Sadly fraud and scams continue to be prevalent. It’s important for you and your loved ones to stay vigilant in the fight to keep your information private and not become a victim of these scams.
Contact The Neffs National Bank at 610-767-3875 if you suspect any “at risk” situations.
Beware of RED flags
1. If it sounds too good to be true, it probably is.
2. You CAN NOT win without buying a ticket.
3. You NEVER have to send cash to redeem a prize.
4. If a caller says don’t tell anyone! It is probably a scam.
5. If you are told you MUST act immediately! Don’t!! Scammers will try to frighten you with threats.
Tips to Safeguard Your Accounts
Pay attention to billing and statement cycles. Check statements to ensure all charges were authorized.
Never give your social security information and/or your account information over the phone, or on the internet, unless you’re 100% sure who you are dealing with.
Shred documents with personal information and offers from credit cards to prevent dumpster divers from obtaining information.
Check your credit report annually for errors. (You have the right to a free credit report every 12 months.)
The IRS will never call you to demand money.
Never give anyone remote access to your computer, as you should hire a local repair service whenever possible.
Beware of Washed Check Fraud
The Neffs National Bank recently has seen a significant rise in washed check fraud. Check washing is a type of fraud where a criminal steals mail containing check payments for credit cards, utilities, etc. and uses common household chemicals to erase pen ink to alter the details of the checks. In some cases, only the payee is changed and the check processes for the correct amount. In situations like this the customer may overlook this as legitimate because the amount made sense. In a month or two when a late payment notice is received, the customer then discovers the check was altered and never received by the original payee. In other cases, the mail snatcher erases the whole check with the exception of the customer’s signature, including the amount. These are generally easier to detect by the customer, as they can be altered to a much larger amount.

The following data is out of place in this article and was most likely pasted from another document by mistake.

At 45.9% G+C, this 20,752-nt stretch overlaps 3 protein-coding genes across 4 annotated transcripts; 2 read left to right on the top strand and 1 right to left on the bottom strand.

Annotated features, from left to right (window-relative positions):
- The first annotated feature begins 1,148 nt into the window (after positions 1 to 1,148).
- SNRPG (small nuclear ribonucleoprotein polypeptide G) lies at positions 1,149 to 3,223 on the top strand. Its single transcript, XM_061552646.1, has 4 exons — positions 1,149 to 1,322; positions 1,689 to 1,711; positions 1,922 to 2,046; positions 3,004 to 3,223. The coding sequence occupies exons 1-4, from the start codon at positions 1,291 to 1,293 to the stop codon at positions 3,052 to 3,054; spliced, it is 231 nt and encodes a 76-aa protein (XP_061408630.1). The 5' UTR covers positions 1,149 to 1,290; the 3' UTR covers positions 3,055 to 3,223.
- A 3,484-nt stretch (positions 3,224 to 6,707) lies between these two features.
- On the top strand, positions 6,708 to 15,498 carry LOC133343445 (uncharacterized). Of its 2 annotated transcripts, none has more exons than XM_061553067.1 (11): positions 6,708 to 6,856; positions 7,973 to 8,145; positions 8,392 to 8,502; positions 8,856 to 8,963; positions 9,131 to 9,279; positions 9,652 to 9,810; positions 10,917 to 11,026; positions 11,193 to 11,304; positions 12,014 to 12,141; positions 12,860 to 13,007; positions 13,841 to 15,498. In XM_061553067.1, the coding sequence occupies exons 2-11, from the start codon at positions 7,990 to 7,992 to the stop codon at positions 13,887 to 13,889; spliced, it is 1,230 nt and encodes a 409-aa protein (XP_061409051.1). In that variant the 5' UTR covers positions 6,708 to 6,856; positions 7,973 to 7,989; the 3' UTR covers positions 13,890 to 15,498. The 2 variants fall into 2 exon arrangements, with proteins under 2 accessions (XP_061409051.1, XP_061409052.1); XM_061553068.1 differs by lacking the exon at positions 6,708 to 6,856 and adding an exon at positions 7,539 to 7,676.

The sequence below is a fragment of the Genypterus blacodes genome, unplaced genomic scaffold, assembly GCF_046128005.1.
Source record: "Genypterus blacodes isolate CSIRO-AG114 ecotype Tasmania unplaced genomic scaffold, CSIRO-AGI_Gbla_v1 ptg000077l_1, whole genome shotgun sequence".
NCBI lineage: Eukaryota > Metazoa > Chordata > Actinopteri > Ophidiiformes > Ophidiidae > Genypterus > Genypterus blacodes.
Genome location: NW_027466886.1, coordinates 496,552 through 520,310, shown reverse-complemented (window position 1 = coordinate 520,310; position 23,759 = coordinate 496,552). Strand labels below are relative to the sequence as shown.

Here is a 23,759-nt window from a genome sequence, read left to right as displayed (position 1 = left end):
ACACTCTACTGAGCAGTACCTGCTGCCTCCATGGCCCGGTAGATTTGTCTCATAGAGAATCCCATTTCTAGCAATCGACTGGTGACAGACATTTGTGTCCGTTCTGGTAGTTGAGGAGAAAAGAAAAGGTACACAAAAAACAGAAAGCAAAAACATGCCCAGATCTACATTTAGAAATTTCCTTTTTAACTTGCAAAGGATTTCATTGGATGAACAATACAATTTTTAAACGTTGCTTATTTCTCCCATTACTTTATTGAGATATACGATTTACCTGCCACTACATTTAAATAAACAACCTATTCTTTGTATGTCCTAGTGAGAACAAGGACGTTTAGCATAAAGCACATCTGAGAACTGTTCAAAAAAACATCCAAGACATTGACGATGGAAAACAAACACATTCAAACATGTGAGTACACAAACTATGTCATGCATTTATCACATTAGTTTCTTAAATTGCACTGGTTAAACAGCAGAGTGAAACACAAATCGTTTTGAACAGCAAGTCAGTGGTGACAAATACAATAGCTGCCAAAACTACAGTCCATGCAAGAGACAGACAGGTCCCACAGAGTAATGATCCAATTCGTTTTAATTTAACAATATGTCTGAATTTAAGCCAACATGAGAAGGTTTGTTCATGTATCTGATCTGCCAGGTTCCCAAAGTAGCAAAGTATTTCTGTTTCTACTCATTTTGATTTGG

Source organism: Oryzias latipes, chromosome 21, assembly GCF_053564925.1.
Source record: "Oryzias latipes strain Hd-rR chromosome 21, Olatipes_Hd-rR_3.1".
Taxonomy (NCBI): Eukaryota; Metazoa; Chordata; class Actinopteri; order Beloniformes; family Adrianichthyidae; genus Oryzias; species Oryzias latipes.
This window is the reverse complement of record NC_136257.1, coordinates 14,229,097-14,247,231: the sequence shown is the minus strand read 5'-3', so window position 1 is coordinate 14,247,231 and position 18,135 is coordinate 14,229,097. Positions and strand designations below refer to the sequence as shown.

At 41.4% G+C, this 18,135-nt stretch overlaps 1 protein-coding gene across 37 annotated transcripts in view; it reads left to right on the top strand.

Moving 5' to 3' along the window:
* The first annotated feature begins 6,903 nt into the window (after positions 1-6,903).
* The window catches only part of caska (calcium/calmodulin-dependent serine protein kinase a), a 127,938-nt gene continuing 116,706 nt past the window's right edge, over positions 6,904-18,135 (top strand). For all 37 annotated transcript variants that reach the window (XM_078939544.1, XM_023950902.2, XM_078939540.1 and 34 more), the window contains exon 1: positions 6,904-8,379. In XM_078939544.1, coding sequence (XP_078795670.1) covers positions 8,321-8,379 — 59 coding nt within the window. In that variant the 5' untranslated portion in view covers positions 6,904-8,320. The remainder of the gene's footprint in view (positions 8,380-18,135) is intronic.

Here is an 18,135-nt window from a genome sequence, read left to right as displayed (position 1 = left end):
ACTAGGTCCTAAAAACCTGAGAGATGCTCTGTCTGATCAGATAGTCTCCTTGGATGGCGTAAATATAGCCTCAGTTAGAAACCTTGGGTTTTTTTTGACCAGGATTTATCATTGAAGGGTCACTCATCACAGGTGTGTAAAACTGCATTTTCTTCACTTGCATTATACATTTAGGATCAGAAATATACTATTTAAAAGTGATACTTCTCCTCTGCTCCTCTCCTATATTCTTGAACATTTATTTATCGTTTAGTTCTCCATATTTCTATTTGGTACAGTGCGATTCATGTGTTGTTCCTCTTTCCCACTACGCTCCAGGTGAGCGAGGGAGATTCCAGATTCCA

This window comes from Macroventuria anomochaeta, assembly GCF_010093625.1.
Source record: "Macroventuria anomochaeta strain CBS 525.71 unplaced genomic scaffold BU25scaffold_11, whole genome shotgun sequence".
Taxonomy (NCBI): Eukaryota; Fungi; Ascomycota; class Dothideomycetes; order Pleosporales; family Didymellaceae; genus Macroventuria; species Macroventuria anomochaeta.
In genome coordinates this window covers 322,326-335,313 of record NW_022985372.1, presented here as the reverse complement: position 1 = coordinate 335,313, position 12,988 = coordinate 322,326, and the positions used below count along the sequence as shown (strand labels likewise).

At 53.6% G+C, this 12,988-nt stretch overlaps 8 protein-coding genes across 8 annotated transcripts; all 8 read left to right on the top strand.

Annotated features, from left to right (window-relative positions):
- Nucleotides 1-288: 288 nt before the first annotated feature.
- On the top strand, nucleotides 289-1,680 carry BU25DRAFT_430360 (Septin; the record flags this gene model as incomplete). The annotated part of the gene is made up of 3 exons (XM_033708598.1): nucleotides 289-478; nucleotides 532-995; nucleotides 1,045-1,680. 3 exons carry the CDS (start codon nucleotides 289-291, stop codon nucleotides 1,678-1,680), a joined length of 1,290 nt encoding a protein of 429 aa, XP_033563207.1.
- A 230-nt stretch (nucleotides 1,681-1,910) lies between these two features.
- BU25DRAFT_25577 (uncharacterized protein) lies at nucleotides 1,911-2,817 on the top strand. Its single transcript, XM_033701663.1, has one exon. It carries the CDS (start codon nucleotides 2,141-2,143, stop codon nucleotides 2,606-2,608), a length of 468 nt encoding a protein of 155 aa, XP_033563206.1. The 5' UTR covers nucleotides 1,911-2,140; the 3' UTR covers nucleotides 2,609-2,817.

To reduce your risk of being a victim to washed check fraud, we suggest taking these precautions:
Do not put your outgoing payments in a residential mailbox. The red flag for your mail carrier is also an invitation to a mail thief. Either hand your outgoing mail directly to your carrier, drop it in a blue collection box outside the Post Office immediately before the last pickup time or take it directly into the Post Office.
Retrieve your mail frequently. Never leave mail in your mailbox overnight.
Check your bank statements immediately upon receiving them. If you fail to report fraud within 60 days of receiving your statement, the bank is under no obligation to reimburse any loss.
Be diligent and look at each check. As noted above, in some check washing cases, the amounts are not changed and only the payee has been changed.
If you are going on vacation, request mail to be held at the Post Office until your return, or have a friend or neighbor collect your mail daily.
Consider using online or mobile banking which will enable you to review your account history sooner than waiting for your paper statement. Bill pay services can also be set up so that you no longer need to write or mail personal checks.
One simple way to prevent washed check fraud is to write all checks with black ink gel pens. Gel ink contains pigments that permeate the fibers of the check which makes it resistant to acetone or other chemicals.
It has been brought to our attention that there is currently a scam involving someone posing as an employee of The Neffs National Bank. They are able to spoof the bank's actual phone number. Please remember The Neffs National Bank would never call, text or email a customer and ask for account numbers, login info, debit card numbers, etc. When a call is initiated by a customer to The Neffs National Bank we will ask certain questions only to identify the account holder that we are speaking to.